A quick post over at Joystiq is talking about two Electronic Arts titles that underperformed this holiday season, survival horror title Dead Space and the, um, brightly colored Mirror’s Edge. Both are considered relative failures, even though each sold just over one million copies. One million copies. There are labels that celebrate when games sell that well. I guess one million isn’t impressive next to multimillion-selling juggernauts like Rock Band, but especially for new untested intellectual property going out into a market that sometimes shies away from any game that isn’t a sequel to something, that’s not that bad, right?
Game development for the high-definition consoles can be prohibitively expensive, which really puts the pressure on efforts like Dead Space and Mirror’s Edge, two games that were generally well-received but didn’t set the world on fire especially in the midst of the holiday rush. They need to pay for themselves but they can’t possibly, and so perfectly good games and franchises are swept under the rug. Such is the way of our business-oriented industry. Financial pressure in this God-awful recession is going to stifle high-profile attempts to innovate, leaving all the interesting stuff to indie developers. That’s okay, I guess, but is it wrong that I also want interesting envelope-pushing games that deliver a longer more story-driven experience?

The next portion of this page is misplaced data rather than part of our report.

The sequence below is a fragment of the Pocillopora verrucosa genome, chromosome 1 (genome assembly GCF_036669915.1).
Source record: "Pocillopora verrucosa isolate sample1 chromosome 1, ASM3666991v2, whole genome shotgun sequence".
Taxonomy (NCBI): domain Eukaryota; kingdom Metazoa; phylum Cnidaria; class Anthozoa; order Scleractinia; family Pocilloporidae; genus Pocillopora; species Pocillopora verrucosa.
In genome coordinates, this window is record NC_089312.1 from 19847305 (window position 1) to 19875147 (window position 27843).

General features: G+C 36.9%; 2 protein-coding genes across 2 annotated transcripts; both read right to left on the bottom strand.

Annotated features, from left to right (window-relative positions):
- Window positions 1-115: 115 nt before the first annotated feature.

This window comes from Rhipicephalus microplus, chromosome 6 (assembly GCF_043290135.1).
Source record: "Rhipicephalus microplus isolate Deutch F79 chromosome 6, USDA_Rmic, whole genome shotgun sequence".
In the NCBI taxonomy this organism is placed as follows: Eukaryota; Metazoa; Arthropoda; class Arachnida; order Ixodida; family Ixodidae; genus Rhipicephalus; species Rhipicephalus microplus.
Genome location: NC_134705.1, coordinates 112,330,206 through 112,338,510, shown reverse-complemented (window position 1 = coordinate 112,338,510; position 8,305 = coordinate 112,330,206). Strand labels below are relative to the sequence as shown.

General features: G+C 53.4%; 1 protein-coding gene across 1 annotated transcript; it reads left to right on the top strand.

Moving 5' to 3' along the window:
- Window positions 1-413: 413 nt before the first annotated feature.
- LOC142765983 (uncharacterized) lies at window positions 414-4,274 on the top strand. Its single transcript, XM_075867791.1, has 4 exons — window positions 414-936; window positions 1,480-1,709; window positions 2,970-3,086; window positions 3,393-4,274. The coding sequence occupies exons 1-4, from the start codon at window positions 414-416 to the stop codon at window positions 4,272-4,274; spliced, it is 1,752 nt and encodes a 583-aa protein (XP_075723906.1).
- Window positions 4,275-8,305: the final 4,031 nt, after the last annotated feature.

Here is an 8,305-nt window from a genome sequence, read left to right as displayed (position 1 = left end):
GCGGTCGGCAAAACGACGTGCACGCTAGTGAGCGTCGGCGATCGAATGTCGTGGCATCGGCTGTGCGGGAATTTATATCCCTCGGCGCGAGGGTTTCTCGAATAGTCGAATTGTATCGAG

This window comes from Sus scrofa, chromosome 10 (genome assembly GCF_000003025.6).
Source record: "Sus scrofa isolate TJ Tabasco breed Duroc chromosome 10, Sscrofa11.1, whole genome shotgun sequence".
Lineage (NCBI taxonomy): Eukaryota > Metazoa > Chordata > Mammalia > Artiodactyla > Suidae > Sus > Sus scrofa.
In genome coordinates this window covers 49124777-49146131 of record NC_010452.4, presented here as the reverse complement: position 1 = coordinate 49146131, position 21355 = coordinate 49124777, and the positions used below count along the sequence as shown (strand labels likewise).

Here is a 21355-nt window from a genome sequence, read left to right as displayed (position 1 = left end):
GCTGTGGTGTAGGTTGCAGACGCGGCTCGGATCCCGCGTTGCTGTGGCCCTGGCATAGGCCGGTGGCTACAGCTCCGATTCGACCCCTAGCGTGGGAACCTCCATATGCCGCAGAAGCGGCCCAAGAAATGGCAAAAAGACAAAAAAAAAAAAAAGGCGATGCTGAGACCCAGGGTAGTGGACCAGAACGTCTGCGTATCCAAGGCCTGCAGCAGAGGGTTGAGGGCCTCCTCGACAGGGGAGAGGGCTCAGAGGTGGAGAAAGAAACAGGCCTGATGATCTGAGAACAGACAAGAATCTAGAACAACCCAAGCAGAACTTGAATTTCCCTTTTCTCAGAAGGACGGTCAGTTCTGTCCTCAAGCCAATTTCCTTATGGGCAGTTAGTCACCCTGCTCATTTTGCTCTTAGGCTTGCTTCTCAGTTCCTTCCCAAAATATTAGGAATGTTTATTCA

I hope people like EA keep taking chances, because it keeps things interesting. These Trying Times are making that kind of thing harder than it ought to be.